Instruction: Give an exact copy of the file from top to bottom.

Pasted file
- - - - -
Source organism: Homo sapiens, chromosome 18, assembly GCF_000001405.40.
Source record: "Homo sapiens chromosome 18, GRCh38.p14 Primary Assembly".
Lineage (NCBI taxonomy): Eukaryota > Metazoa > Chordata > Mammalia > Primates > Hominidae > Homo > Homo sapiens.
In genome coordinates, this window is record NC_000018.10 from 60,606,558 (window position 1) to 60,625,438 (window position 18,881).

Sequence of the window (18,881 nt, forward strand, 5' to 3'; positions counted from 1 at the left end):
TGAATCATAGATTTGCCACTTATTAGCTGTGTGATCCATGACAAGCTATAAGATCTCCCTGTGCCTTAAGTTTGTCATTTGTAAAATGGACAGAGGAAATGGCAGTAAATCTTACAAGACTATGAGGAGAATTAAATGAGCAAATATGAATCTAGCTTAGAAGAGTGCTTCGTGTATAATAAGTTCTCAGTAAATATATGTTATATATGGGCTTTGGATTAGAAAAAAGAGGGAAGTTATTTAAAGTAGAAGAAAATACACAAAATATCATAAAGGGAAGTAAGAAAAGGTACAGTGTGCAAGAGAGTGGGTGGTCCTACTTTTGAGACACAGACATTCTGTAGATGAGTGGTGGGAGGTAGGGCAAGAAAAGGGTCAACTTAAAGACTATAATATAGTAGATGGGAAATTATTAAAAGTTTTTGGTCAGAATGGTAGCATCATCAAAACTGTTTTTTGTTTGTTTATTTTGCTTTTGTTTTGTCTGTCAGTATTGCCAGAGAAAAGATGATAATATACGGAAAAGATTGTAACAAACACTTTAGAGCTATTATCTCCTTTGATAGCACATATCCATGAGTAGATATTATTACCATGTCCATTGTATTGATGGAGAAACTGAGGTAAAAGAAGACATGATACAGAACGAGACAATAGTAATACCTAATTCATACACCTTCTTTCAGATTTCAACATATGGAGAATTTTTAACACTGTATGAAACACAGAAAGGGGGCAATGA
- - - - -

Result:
Source organism: Homo sapiens, chromosome 18, assembly GCF_000001405.40.
Source record: "Homo sapiens chromosome 18, GRCh38.p14 Primary Assembly".
Lineage (NCBI taxonomy): Eukaryota > Metazoa > Chordata > Mammalia > Primates > Hominidae > Homo > Homo sapiens.
In genome coordinates, this window is record NC_000018.10 from 60,606,558 (window position 1) to 60,625,438 (window position 18,881).

Sequence of the window (18,881 nt, forward strand, 5' to 3'; positions counted from 1 at the left end):
TGAATCATAGATTTGCCACTTATTAGCTGTGTGATCCATGACAAGCTATAAGATCTCCCTGTGCCTTAAGTTTGTCATTTGTAAAATGGACAGAGGAAATGGCAGTAAATCTTACAAGACTATGAGGAGAATTAAATGAGCAAATATGAATCTAGCTTAGAAGAGTGCTTCGTGTATAATAAGTTCTCAGTAAATATATGTTATATATGGGCTTTGGATTAGAAAAAAGAGGGAAGTTATTTAAAGTAGAAGAAAATACACAAAATATCATAAAGGGAAGTAAGAAAAGGTACAGTGTGCAAGAGAGTGGGTGGTCCTACTTTTGAGACACAGACATTCTGTAGATGAGTGGTGGGAGGTAGGGCAAGAAAAGGGTCAACTTAAAGACTATAATATAGTAGATGGGAAATTATTAAAAGTTTTTGGTCAGAATGGTAGCATCATCAAAACTGTTTTTTGTTTGTTTATTTTGCTTTTGTTTTGTCTGTCAGTATTGCCAGAGAAAAGATGATAATATACGGAAAAGATTGTAACAAACACTTTAGAGCTATTATCTCCTTTGATAGCACATATCCATGAGTAGATATTATTACCATGTCCATTGTATTGATGGAGAAACTGAGGTAAAAGAAGACATGATACAGAACGAGACAATAGTAATACCTAATTCATACACCTTCTTTCAGATTTCAACATATGGAGAATTTTTAACACTGTATGAAACACAGAAAGGGGGCAATGA